Brookings Economist Decries Transit Subsidies, Calls For Privatization

In his new book, Last Exit: Privatization and Deregulation of the U.S. Transportation System, Brookings Institution economist Clifford Winston contends that transit subsidies are largely the result of labor productivity losses, inefficient operations and counterproductive federal regulations.

Winston finds that transit service is so underutilized, that load factors were at 18 percent for rail and 14 percent for buses in the 1990s, before the Federal transit administration stopped requiring transit agencies to report that information.

Six Years Severance Pay: Winston cites the fact that dismissed transit employees may be eligible for up to six years severance pay, under requirements of federal law. For example, less costly services that could be provided under contract by private providers could result in the six-year severance payments if transit employees are laid off. No such benefit is available to other workers in the nation and an impediment that discourages cost-effective innovation.

Costly Rail Systems: The nation's urban rail systems, which have consumed so much of transit tax funding in recent decades, are the subject of considerable criticism.

Winston reminds readers of the considerable literature that shows that "the cost of building rail systems are notorious for exceeding expectations, while ridership levels tend to be much lower than anticipated" and that "continuing capital investments are swelling the deficit." At the same time Winston questions transits high subsidy levels for rail transit, for example, noting that the average income of rail transit riders is approximately double that of bus transit riders.

In particular, Winston criticizes the now under construction Dulles Airport rail line that will become a part of the Washington DC area transit system, noting that the route is not cost-effective. He characterizes cost overruns on the Dulles rail line and on the soon to be under construction Honolulu rail line as "inevitable." (This is despite the fact that both lines have already experienced substantial cost escalation.)

Indeed, Winston notes that among all of the US rail systems, the subsidies exceed the benefits on all systems except for San Francisco's BART.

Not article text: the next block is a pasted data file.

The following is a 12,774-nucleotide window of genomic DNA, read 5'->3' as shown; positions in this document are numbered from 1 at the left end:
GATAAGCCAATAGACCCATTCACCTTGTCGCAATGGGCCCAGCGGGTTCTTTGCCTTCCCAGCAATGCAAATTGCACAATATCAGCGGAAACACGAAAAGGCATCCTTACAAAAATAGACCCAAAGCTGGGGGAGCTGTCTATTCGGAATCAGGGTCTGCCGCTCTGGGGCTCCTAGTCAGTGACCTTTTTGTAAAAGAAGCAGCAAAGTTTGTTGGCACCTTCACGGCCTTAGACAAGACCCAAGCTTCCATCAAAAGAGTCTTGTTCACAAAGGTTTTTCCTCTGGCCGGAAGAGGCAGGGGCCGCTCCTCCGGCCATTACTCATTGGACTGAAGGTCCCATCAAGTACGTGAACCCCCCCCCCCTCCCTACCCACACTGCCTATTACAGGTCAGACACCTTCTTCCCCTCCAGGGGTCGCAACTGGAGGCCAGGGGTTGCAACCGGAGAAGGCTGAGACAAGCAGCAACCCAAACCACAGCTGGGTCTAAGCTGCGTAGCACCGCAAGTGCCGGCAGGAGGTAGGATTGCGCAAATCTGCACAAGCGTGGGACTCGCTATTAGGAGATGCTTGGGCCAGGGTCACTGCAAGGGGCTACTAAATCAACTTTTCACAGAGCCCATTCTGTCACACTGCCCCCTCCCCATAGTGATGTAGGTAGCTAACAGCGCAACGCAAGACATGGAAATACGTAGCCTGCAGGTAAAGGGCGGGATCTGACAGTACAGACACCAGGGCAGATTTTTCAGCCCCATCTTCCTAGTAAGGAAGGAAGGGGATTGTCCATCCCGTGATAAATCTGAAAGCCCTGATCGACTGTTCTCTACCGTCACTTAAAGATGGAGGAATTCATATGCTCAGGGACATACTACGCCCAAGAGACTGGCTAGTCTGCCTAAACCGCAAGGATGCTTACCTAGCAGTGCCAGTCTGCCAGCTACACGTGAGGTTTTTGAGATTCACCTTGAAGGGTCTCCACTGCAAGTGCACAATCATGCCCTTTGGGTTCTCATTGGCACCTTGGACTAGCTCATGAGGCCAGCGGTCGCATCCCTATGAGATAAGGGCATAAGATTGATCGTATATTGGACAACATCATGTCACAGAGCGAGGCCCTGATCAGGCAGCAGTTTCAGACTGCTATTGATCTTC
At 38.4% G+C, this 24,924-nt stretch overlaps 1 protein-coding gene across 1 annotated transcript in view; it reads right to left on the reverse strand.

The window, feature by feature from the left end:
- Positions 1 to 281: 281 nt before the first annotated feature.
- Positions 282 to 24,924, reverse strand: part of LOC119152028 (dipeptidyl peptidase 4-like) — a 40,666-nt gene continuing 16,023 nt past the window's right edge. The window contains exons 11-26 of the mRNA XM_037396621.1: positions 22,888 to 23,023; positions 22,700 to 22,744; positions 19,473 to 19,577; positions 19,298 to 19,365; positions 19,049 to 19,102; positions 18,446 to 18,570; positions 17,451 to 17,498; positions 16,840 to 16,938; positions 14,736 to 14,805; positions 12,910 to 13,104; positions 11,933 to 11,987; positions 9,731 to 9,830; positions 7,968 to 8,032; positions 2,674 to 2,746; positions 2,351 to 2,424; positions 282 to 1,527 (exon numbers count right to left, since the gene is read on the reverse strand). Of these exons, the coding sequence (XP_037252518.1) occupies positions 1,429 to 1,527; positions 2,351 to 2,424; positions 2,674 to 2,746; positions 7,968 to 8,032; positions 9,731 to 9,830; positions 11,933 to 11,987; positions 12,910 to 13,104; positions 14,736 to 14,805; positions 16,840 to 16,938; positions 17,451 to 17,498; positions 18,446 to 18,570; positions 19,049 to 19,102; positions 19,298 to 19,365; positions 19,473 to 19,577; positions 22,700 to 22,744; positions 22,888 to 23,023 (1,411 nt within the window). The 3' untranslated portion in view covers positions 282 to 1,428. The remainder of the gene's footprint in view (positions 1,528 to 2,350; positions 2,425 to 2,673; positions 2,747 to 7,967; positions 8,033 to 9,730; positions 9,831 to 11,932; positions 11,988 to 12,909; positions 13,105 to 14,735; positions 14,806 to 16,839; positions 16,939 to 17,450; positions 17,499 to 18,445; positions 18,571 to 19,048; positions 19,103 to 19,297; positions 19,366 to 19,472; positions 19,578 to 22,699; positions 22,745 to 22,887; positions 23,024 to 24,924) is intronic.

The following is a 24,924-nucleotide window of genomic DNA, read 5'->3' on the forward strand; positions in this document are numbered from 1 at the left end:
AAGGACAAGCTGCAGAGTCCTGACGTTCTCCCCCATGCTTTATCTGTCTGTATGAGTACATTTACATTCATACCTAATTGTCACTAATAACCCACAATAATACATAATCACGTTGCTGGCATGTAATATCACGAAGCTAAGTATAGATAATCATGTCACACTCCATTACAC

Public Sector Mismanagement: Winston offers an ominous conclusion. He says that "social desirability is hardly a demanding standard for a public enterprise to meet" and indicates that is that it is rare to find a public service not meeting that standard. However, of transit Winston concludes that "the fact that transit's performance is questionable ... Is indicative of the extent that transit and bus rail services have been mismanaged in the public sector and been compromised by public policy. It is notable that over the quarter century since transit began receiving income from the federal gasoline tax that its share of urban travel has dropped one third.

Competition as an Answer: Last Exit indicates that transit can produce beneficial results, but makes a compelling case for reform. Winston suggests that transit could be improved by greater involvement of the private sector, following models such as the competitive tendering (competitive contracting) that now accounts for approximately one-half of Denver's bus system.

The international evidence, which Winston does not cite, is even more substantial. This includes the all of the world's largest bus transit system, in London, the entire Copenhagen bus system, and the entire subway, commuter rail and bus systems of Stockholm. However the ultimate in privatization is Tokyo, the world's largest urban area, where transit ridership is 1.5 times that of the entire United States. More than two-thirds of all transit ridership is carried by unsubsidized private rail and bus operators.

Photo: Competitively tendered bus in London (photo by author)

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